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Joining My Daughter’s Club

At the beginning of the year Big Girl was obsessed with clubs. She’s come home almost every day telling us about this club or that club that she wanted to start. She’d rush off to school so excited about asking the other kids to join with her, but invariably she’d fail to sign people up. (She did actually succeed in getting people on board with the snack club, which was essentially a pilgrimage to the school’s healthy snack machines. But as always, I digress.) I understood her reasoning. She wanted to belong. She wanted to feel important.

Yesterday her school was closed. My babysitter was off, obviously, and the entire 11 hour day — from 8 until 7 — was going to be all me. In addition, I was on Day 1 of changing the way I react to my daughter. When she whines, I decided, I will calmly tell her that unless she stops she’s going to her room. How would it work out?

We had breakfast. We played Elefun. We played Go Away Monster. (We had to find games that the baby, 19-months-old, could participate in, too.) And then I spotted our Gymboree parachute. I pulled it out and everyone got excited. Little Girl was excited because parachute is one of her favorite things to do in the mommy-and-me classes she takes. Big Girl was thrilled because I lifted it over all of us and made a tent. I was excited because I had an idea.

“Kids, this is so cool. We could make this our clubhouse. We can hold our meetings under this,” I suggested. “We can be the Secret S Girls.” Big Girl’s eyes lit up like the New York skyline. “We can write our rules! I’m going to get supplies,” she said. And in two seconds she was there with paper, two sharpened pencils, and an unsharpened pencil for Little Girl. We spent about an hour discussing the rules, consulting books (many of Big Girl’s books explain exactly how clubs should be run), assigning duties, and writing it all down. We even hammered out whether or not visitors were allowed to join our club. We wrote a list of our favorites. The baby, thrilled to be a part of something so funny — one of the rules was ‘Little Girl cannot fart in the clubhouse’ — was right in there with us.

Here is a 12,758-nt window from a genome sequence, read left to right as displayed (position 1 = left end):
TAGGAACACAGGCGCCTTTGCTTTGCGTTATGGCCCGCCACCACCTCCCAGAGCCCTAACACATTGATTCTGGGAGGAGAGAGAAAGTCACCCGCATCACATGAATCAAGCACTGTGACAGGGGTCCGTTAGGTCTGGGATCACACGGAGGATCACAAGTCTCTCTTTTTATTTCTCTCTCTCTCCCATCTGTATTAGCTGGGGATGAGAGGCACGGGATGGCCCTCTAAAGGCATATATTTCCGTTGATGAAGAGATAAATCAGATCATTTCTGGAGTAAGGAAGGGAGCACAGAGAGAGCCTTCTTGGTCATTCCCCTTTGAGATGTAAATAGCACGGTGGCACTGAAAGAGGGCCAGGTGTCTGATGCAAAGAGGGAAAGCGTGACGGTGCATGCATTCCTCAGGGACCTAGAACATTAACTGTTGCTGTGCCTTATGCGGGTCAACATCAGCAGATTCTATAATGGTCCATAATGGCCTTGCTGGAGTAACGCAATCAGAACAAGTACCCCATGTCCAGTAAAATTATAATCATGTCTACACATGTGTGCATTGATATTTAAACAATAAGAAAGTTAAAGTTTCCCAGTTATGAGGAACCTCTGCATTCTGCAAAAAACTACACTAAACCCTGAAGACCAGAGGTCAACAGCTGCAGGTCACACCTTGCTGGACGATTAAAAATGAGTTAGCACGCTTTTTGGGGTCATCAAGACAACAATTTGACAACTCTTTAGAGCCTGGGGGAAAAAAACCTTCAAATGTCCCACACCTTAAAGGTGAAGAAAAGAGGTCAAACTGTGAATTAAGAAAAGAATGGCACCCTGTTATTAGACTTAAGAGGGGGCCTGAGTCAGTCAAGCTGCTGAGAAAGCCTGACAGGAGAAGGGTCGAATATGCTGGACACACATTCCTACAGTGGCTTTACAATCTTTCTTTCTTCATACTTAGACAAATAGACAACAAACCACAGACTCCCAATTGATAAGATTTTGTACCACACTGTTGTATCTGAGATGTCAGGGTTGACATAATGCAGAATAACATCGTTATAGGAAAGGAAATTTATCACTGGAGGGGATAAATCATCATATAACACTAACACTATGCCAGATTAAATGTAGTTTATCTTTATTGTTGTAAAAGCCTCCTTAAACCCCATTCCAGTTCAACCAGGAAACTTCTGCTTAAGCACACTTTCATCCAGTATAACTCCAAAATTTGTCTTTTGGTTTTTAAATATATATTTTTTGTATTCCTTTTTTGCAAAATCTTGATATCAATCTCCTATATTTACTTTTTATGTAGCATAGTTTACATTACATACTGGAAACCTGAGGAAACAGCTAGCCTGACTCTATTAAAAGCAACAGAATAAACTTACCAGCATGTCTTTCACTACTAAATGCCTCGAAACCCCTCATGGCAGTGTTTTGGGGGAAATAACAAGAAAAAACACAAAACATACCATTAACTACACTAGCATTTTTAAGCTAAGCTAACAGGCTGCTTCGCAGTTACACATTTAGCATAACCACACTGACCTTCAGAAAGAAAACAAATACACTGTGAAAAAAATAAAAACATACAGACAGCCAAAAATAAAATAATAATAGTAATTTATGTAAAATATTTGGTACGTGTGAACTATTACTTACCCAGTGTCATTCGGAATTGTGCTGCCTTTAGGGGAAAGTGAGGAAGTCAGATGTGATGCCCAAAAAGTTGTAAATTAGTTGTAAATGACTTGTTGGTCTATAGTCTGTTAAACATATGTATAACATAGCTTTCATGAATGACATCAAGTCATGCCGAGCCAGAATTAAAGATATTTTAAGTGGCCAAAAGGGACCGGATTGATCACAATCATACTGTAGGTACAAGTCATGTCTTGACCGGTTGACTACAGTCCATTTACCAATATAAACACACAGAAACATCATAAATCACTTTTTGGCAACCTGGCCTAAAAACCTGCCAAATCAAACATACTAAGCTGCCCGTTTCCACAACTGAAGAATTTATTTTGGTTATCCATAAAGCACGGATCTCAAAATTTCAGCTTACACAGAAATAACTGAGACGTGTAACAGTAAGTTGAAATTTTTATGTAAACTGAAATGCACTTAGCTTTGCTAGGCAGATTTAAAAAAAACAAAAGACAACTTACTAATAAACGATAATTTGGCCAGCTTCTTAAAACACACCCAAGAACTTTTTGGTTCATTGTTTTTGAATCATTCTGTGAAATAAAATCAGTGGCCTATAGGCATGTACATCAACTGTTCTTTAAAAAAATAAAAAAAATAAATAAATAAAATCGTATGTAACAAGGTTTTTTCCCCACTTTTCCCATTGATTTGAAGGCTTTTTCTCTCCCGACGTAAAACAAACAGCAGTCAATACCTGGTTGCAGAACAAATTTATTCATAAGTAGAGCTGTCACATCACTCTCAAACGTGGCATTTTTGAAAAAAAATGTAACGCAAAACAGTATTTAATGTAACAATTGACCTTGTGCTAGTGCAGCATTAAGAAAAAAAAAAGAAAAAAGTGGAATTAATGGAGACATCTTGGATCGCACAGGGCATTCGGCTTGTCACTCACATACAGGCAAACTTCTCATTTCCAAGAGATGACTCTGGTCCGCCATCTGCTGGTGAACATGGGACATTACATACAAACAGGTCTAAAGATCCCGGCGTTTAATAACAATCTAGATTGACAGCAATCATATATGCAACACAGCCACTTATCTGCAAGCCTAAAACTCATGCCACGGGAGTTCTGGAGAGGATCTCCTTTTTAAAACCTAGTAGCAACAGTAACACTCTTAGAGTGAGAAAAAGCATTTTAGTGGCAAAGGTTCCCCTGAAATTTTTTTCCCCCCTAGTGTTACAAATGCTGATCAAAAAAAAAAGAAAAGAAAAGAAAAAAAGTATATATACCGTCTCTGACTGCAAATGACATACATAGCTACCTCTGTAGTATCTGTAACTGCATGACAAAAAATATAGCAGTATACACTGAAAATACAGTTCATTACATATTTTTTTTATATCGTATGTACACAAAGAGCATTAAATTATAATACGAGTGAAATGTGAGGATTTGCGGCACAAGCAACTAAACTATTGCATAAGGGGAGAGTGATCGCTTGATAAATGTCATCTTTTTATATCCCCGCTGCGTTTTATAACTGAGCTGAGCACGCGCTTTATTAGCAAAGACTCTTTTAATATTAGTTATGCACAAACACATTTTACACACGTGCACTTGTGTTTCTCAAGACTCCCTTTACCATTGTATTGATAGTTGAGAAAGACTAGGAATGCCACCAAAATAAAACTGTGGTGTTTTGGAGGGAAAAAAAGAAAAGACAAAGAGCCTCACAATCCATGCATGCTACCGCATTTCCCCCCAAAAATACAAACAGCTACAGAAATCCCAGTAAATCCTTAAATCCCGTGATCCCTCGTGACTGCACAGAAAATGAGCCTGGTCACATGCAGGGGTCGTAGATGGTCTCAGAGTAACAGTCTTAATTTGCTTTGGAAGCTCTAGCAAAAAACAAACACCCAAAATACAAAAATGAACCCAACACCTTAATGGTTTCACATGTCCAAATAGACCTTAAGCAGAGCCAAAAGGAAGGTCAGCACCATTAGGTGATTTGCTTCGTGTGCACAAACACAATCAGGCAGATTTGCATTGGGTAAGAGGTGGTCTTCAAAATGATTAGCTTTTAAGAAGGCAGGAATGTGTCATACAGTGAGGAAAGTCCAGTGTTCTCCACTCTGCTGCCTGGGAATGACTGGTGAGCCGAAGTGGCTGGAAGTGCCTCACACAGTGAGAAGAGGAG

When Little Girl went down for her nap, Big Girl and I took a long walk in the neighborhood. We talked a little more about the club. Turns out going for a walk is a club directive! We walked down to our marina to see if the bay had frozen over. (It didn’t.) We pretended to be on a Himalayan trek on our way home.

At the end of the day there was very little whining, but when it did happen, Big Girl stopped, apologized, and fixed her tone. There was no yelling. No drama. No tears. (Well, aside from when Little Girl fell off the bed while sitting right next to me — she’s okay, though.) You might say that it wasn’t really a good day to test the no whining plan since, having off from school, there was less of a chance for drama. You might be right. But yesterday reminded me that we all want to be a part of something. I need to make sure my Big Girl knows she is a respected, loved part of our own little club — our family — and one of the most important things in the world to me. I’m not sure she always did before yesterday.

While we were listing our favorites one of the questions was “Favorite thing to do.” We were answering for each other and the baby. Big Girl’s, I knew, was reading books. “Mommy, yours is working.” No wonder my kid whines. She thinks I care more about work more than anything else. I’d whine, too. I grabbed her and hugged her and set her straight.

The kids have off again today. The test of my new resolve, this little set of experiments, will come tomorrow when she’s got to get up at 7:35 for school, and I go back to work. I’ll keep you posted. And I’ll keep my fingers crossed.

What’s your most memorable snow day? What did you do if you had off yesterday? Stay warm, people. And if you’re already warm I am extremely jealous!

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